Are you an accidental landlord?

Are you an accidental landlord?

An ‘Accidental Landlord’ is a home owner who decides to rent their property due to circumstance rather than on purpose, it is often that they have difficulty selling and therefore decided to rent it instead. There are any number of reasons that someone might become an accidental landlord, these tend to be people in a second or third home or sometimes those of a deceased estate where property maintenance may be costly. The National Landlords Association reveals that “24% of UK landlords came into the market accidentally”. It’s been found that the most common reasons people become an accidental landlord is because they need to relocate for a job or they have a growing family and need more space.

It seems that when this type of vendor comes to put their property on the market, they find the current price of the house would leave them with negative equity. Therefore in the long term they benefit from renting it instead. At the same time, they will also benefit from the property gradually increasing in value as well as receiving rent on the property. As a result, the vendor then becomes a landlord without the intention of becoming one, but benefits from the situation.

The findings from a National Landlords Association (NLA) survey, which asked landlords why they first entered the buy to let (BTL) market, show that:

11% were by chance, e.g. through inheriting property
5% acquired an extra property, e.g. when they met a spouse
5% intended to sell but experienced difficulties
3% had to relocate for work, either home or abroad

Central London was found to have the highest proportion (31 per cent) of accidental landlords. This is closely followed by Wales (29 per cent) and then the East of England and Yorkshire, both with 27 per cent. The North West had the least with just 15 per cent claiming to have got into the business unintentionally.

Carolyn Uphill, Chairman of the NLA, said:

“The figures show that there are a significant number of people who find themselves as landlords without ever having really planned to enter the market.”

 “While a BTL property can provide a steady return, you’re in business to provide a home for someone else so you need to know your obligations and make sure that you have a plan to make a success of it all.”

 “Alternatively, enlisting the help of a letting agent is an option if you prefer a more hands-off approach; just make sure they are a member of a reputable trade organisation.”

Naturally, accidental landlords tend to struggle to tackle all the property do’s and don’ts when it comes to letting. So, with that in mind, we’ve put together our top tips for accidental landlords.


If you don’t notify your insurer that your home is now being used as a rental property, your insurance policy will most likely be invalidated. That could be a very expensive mistake. In addition, we advise that you look at taking out public liability insurance to protect you against any incident which takes place in or around your property.


As well as your insurer, you should also talk to your mortgage provider to let them know that you intend to rent your property. Depending on the type of mortgage you have – and who you have it with – you may have to switch or alter your current contract.


By law, there are several legal obligations which all landlords must adhere to. These include things like ensuring any deposits are placed in a government tenancy deposit scheme, and ensuring that the property you’re letting is safe. Make sure you are familiar with the Rent Smart Wales scheme, as this applies to all landlords in Wales.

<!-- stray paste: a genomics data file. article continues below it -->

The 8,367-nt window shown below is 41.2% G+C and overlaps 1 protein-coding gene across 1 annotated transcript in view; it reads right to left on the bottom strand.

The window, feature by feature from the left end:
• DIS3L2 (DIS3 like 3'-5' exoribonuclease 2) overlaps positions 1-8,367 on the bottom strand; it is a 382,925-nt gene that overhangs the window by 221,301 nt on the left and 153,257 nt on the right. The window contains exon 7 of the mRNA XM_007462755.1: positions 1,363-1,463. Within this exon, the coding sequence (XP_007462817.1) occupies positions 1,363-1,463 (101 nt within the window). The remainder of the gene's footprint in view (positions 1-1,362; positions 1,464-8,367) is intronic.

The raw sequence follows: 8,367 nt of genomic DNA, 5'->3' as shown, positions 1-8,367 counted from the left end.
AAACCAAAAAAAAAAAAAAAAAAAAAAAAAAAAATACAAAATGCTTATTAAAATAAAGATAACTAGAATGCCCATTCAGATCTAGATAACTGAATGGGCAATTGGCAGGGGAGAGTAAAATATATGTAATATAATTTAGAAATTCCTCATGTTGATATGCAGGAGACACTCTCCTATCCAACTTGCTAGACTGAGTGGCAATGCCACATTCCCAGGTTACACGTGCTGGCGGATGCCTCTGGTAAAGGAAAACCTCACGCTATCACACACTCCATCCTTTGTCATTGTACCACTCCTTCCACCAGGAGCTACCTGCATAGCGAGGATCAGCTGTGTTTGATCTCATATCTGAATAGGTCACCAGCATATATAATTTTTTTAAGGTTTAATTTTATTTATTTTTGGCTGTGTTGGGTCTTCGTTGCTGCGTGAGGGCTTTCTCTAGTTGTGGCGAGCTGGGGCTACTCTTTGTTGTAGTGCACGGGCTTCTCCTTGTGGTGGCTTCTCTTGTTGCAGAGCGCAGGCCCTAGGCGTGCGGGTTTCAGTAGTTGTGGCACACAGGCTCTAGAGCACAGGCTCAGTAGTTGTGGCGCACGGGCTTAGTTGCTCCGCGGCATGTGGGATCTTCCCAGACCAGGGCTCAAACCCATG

Tenancy Agreement

Regardless of who you are letting to, it is essential that you write a clear and legally binding tenancy agreement. This is the contract between you, as a landlord, and your tenant(s) which lays out the terms and conditions of the tenancy e.g. duration, rent, late fees etc.


Before letting your property, it is a good idea to take a full inventory and schedule condition of the property. This document is argued to be one of the most important documents and is the most useful piece of evidence you have when finalising a tenancy. Make sure these are signed by both parties and photos are date stamped, not doing so could mean you lose a chunk of deposit to recover damages etc.


Ensure that all the utilities (gas, water, and electricity etc.) are transferred into the name of your tenant(s) and make sure you state their responsibility for payment of utilities in your tenancy agreement.


Tax returns

All the rent you receive from your tenant(s) is classed as income by HMRC. As such, it needs to be declared in a tax return at the end of the year.

Capital gains tax

When you sell a property which you have previously rented out for a profit – you will be liable for capital gains tax. You pay capital gains tax on any gains you have made over the initial purchase price of the property. This is charged at a flat rate of 18% (excluding advance rate tax payers).


You should also be aware that there are several tax deductions which you are entitled to claim as a landlord. These are expenses which you can deduct from your taxable rental income. For example:

  • Mortgage interest charges
  • Letting fees
  • Repairs and maintenance
  • Energy efficiency improvements

If you are an accidental landlord and you would like us to help value your property, we can give you the confidence that your property would be well looked after, and as well as obtaining a healthy monthly rental we can also put the property on the market for sale, as we have lots of investment landlords who are happy to buy a property with a tenant remaining at the property (in-situ).

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Published: December 18, 2015